The geography and early history
of the area

General

What is called the ‘Kambos Choras’ today is a wide and fertile, south-facing plain between the mountains and the shore. It is watered by the streams that run off from the mountains to the north (Mt. Ambelos, 1153m) and west (Mt. Bournias, 778m)—prin cipally the Imbrasos ‘river’ at the western end, and the Kalathi, to the east; today these are only seasonal streams, but in early Antiquity they probably flowed more constantly. The mountains protect the plain from the north winds and create a micro-climate ideal for cultivation. There were, in ancient times, two natural harbour-inlets at the far eastern end of the plain, one where the modern port of Pythagoreio is, the other—now a small lake called Glyphada— lies a little to its west (beside the Doryssa Bay Hotel). Between the two was a hill, usable as a low acropolis. There were several strong, fresh-water springs in the area, the most important at Aghiades, to the north of the area, and at Myli, to the west. In short: all the prerequisites for a successful urban settlement.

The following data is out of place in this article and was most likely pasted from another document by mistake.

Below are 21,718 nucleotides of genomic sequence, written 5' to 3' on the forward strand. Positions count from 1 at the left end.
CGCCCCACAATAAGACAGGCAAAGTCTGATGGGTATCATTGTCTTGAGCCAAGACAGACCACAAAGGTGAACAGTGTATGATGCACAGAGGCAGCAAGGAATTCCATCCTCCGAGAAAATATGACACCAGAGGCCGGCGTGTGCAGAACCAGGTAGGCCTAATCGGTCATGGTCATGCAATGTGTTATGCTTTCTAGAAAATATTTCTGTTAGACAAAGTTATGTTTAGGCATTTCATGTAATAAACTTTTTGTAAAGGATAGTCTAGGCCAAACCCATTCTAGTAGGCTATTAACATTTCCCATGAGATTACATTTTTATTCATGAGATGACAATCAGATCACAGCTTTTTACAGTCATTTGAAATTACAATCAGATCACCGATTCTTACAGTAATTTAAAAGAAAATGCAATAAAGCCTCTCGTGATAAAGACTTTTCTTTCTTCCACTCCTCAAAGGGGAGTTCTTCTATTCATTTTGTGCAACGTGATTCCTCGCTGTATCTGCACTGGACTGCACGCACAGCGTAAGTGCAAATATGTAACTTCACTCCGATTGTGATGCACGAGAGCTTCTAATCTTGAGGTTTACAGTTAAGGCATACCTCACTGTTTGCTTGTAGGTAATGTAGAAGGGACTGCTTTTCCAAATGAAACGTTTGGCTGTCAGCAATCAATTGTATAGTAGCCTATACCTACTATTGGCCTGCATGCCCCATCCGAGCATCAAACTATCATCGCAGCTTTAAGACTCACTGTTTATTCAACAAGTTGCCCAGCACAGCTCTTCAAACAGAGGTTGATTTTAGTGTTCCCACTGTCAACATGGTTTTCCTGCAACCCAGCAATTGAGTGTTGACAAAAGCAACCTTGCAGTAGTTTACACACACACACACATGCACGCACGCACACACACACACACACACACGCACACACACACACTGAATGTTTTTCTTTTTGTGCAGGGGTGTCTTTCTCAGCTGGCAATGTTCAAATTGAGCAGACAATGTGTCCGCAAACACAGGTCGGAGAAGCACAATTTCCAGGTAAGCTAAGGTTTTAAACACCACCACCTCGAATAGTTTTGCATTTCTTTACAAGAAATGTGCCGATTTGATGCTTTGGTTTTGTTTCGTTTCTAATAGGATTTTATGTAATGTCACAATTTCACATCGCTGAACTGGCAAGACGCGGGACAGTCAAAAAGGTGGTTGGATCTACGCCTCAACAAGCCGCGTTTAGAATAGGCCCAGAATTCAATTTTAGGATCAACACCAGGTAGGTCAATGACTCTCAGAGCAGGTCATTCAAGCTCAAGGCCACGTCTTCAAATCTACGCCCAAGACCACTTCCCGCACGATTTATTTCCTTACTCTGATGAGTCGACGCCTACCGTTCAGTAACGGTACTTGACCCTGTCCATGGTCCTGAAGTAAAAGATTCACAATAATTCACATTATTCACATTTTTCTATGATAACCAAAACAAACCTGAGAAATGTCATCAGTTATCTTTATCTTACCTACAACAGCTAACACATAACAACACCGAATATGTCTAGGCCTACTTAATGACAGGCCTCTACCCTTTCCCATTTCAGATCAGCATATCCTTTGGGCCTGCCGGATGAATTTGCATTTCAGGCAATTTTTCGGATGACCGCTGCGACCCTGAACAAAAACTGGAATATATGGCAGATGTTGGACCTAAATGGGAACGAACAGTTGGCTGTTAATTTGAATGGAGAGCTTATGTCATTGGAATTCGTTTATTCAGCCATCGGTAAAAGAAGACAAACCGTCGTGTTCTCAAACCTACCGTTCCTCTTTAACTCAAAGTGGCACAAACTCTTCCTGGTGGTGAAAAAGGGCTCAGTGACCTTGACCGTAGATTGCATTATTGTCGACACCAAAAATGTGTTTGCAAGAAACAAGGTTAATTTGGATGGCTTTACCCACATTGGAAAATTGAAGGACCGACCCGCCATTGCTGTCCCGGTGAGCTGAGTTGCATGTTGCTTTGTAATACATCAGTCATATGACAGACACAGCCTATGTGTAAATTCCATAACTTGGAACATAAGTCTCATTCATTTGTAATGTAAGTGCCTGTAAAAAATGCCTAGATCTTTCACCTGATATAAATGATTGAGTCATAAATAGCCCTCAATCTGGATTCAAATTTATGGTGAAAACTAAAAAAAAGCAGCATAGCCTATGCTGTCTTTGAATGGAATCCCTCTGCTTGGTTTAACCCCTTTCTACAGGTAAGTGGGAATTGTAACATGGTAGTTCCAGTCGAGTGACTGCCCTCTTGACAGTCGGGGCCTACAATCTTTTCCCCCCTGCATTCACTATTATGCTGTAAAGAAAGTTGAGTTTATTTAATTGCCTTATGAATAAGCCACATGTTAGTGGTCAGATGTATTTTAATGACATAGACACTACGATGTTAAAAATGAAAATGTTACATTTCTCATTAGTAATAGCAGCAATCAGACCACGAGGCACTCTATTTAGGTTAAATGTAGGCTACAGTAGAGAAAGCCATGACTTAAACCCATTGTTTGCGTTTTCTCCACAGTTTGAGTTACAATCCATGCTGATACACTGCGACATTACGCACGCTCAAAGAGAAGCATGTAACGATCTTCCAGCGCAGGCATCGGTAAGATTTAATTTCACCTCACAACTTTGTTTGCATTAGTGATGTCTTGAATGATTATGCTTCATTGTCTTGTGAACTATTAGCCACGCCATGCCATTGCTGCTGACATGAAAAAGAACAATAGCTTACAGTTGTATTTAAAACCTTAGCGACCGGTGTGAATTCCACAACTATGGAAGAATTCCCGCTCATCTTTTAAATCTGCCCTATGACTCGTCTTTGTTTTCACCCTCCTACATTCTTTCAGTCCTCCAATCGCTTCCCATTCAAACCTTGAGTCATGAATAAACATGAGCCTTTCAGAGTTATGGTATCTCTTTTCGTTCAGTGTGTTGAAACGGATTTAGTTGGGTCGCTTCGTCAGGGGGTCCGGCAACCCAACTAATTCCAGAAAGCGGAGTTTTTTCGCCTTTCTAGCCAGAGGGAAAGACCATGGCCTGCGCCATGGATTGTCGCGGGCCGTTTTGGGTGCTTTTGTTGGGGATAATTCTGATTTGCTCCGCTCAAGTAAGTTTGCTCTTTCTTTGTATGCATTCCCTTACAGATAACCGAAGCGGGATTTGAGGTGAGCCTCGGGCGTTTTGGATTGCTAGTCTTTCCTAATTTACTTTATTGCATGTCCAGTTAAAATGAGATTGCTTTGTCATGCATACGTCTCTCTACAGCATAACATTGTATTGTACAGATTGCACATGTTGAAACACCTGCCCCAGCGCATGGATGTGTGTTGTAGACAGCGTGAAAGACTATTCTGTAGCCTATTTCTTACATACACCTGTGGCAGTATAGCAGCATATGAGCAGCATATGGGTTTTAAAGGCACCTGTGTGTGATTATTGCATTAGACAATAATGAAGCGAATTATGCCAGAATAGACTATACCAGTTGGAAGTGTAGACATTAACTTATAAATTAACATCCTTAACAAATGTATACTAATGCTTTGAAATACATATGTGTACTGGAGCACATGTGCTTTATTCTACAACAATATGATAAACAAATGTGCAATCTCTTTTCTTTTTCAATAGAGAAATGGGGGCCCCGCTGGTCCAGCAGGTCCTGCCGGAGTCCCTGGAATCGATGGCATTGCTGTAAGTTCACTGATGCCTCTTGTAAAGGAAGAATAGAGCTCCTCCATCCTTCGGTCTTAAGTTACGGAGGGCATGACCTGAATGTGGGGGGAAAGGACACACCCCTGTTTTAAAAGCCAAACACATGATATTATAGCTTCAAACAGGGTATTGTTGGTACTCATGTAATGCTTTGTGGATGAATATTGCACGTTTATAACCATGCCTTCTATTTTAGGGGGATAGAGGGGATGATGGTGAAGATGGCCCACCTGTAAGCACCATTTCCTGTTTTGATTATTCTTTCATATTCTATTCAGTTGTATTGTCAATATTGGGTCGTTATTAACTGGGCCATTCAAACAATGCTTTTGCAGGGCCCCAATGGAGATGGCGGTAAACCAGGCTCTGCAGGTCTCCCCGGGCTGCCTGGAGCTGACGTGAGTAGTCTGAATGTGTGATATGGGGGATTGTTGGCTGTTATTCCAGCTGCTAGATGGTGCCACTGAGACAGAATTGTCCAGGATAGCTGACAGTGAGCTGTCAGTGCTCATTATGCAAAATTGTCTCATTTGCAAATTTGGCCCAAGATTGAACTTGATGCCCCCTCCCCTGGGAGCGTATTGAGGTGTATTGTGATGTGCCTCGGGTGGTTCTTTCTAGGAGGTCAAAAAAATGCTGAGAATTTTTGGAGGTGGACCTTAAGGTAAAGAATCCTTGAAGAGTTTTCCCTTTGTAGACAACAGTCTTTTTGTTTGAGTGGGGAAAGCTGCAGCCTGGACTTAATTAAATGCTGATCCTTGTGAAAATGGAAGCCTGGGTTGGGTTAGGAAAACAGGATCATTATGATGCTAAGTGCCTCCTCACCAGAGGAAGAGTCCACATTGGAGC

Given this geography, it is not surprising to find evidence of very early settlement in the Kambos area. On the low hill between the two ancient harbours, where the castle of Lycourgos Logothetis now stands in Pythagoreio, was a Late Neolithic settlement of the 4th millennium bc, whose finds show affinities with contemporaneous Cycladic culture. This hill later became the earliest acropolis and nucleus of the sub sequent settlement of historic times. At the site of the Heraion itself, where remains of an Early Bronze Age fortified settlement to the north and east of the main temple have been found, and in the village of Myli (2km to its northwest) where a Mycenaean rock-cut tomb can still be seen (in the narrow space between the church of Aghios Charalambos and the school sports-field at Myli), there is clear evidence of a continuous, early habitation and settlement.

   But it is the cult of Hera, the queen of divinities, and of her earlier prehistoric forebears in the form of the ‘Mother Goddess’, that more than anything has determined the development of this auspicious and fertile plain. Since it long predates the evolution of the ancient city of Samos , this guide will begin first at the Sanctuary of Hera, or Heraion, and then go on to look at the remains of the city.

Samos Island is part of the Northern Aegean Island Group, Greece.

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